Uninformed Purchases

Matt Birchler, comparing how most of us shop for trivial items like a hammer to how people make purchasing decisions for computers, smartphones, and tablets:

Odds are you will probably drive down to your local hardware store and buy the first hammer you see that is a good price. You might even go to a big box store like Target and get whatever hammer they are selling in their 3 aisles of home improvement supplies.

You’re certainly not going to shop around from store to store for the best hammer deal. You’re not going to watch YouTube videos demoing an array of hammers, and you’re not going to read reviews for the top 5 hammers this season. You’re certainly not going to check to see if Craftsman is going to release a new hammer in the next few months that will be better than what’s on the shelves now.

I could barely keep myself from laughing while reading this piece. Not because his point isn’t valid, but because I’m totally the kind of person that would spend a bunch of time researching hammers before buying one. I’d check Wirecutter, search YouTube for recommendations, and read user reviews on Amazon.

My father was a lot like that, too. That’s probably where I get it from. He prided himself on being an informed consumer — specifically looking for products that were reliable and had a long lifespan. He would rather buy something at twice the cost if it would last him three times as long as its competitors.

That isn’t to say that I never buy things on a lark, without doing my research first. It happens. Just this past week, my wife and I found ourselves at Lowe’s looking for a box to house our garden hose. I spent exactly zero time researching beforehand and ended up buying the best looking one out of the half-a-dozen options in the store.

I try to avoid making purchases like this, though. I know that my life will be more pleasant if the items I’m surrounded with represent the best in their category. The less friction that these objects introduce into my life, the more time I can spend on what matters most.

That doesn’t mean I have to buy the most expensive products available. But with most items, there’s a tipping point at which the increased cost no longer brings substantial improvements. That’s the sweet spot that I try to aim for. Not the cheapest or most expensive models, but the one somewhere in the middle that strikes the right balance.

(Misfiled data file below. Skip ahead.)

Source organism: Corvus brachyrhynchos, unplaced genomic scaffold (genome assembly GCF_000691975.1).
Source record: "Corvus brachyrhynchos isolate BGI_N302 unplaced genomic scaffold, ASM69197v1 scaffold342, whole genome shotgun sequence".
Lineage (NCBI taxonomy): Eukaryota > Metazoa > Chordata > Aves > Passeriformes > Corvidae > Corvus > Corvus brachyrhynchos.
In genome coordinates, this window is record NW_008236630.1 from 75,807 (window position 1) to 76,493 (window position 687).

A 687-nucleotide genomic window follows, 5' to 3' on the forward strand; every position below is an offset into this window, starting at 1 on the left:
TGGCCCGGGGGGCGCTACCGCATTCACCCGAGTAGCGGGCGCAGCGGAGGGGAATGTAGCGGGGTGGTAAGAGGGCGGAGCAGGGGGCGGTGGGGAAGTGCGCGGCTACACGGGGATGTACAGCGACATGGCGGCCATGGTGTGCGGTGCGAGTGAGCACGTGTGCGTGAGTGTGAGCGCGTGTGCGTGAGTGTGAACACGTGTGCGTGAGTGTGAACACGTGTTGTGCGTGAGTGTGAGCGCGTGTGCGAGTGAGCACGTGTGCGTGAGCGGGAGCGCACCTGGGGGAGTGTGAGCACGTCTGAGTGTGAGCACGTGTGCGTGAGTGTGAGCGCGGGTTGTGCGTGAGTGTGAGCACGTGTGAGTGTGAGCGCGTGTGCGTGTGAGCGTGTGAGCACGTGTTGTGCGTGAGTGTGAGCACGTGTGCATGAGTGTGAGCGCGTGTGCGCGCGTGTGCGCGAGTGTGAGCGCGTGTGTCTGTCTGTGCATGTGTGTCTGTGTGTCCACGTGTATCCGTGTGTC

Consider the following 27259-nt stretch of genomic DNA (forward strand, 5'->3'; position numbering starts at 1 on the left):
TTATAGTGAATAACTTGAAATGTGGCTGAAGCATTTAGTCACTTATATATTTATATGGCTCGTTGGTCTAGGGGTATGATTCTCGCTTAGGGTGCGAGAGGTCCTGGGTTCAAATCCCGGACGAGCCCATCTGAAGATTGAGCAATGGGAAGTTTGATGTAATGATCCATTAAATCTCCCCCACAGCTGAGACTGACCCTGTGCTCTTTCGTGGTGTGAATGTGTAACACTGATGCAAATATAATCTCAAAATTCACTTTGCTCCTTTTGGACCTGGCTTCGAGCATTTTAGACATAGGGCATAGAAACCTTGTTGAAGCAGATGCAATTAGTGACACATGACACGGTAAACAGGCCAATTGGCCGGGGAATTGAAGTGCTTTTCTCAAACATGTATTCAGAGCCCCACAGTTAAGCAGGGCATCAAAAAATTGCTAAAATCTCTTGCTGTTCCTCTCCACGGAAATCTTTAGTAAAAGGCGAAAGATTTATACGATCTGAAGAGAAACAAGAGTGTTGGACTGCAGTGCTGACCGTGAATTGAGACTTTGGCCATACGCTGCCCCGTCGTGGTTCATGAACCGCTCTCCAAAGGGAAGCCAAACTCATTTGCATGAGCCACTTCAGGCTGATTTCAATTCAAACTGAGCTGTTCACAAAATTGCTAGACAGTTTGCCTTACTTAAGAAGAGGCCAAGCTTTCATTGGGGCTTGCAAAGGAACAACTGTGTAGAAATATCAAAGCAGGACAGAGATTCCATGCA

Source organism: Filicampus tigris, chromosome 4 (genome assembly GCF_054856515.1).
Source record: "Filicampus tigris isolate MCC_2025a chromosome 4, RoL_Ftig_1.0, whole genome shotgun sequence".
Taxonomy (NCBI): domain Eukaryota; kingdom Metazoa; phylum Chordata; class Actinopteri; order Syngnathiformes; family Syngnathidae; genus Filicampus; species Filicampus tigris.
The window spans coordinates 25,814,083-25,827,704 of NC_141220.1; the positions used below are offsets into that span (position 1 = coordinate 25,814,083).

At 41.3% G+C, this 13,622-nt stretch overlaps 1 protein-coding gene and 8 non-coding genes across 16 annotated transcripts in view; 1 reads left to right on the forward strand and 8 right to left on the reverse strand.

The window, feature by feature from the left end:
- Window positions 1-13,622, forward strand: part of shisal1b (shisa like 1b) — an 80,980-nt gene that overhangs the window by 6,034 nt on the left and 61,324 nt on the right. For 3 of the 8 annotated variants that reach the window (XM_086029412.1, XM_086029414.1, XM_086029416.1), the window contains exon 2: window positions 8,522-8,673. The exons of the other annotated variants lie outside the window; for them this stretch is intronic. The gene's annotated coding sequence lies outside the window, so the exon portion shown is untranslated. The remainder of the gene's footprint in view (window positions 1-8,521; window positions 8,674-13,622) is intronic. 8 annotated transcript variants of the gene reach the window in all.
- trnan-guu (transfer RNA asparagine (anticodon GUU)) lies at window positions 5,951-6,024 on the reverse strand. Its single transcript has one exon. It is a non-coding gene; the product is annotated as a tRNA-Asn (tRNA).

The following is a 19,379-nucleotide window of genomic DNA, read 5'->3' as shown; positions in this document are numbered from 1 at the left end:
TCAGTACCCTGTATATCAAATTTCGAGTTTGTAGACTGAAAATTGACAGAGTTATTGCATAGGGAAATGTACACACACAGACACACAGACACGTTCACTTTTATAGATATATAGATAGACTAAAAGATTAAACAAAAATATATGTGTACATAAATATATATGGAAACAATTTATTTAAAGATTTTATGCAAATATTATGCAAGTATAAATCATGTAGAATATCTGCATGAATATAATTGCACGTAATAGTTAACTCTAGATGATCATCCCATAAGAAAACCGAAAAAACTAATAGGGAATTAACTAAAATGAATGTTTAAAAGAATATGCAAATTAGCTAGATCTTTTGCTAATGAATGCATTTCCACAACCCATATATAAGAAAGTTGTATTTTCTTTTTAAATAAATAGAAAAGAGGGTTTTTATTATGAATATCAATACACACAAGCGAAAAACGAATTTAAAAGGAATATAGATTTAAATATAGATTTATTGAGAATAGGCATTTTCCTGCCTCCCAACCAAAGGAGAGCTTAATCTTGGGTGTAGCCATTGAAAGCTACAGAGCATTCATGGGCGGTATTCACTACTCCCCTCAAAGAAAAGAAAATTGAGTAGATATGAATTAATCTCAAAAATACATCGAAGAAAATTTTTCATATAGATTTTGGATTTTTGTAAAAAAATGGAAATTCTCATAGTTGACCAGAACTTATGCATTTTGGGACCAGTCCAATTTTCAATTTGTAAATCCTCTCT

But I know that I’m not the norm. Most people aren’t willing to go through the hassle of researching products before they buy them. They’re just going to take a trip to a local retail store and buy whatever looks best to them out of the handful of options available.

And as Matt points out, this is how most people buy tech products:

This is not how any of us would shop for a computer, tablet, or smartphone, but it is how a lot of the world does it. So the next time you think someone is crazy for not recognizing how much better “X is than Y” remember that you probably couldn’t tell a home improvement expert a damn thing about why you bought your hammer, it was just the first one you saw at a decent price. And you know what? Even though it’s not the best hammer, it totally works for what you need, and that’s all you need.

People who don’t buy the best computer/phone, or even the best device for the price, are not unusual and they’re certainly not acting irrationally. They just have different priorities than we do, and sometimes that’s easy to forget. So by all means, help the non-techies in your life make the best decisions possible, but don’t be offended if they choose something different than you’d expect.

I know that people shop this way, but I have a hard time remembering that when I see someone with a product that I would never even consider purchasing. It just runs counter to the way my brain thinks about shopping. But it would be wise for myself and anyone else that thinks similarly to take Matt’s advice. No one should be thought of as foolish for buying an inferior product and those of us that take the time, should share the knowledge we gain to gently nudge those around us toward the best purchasing decisions possible.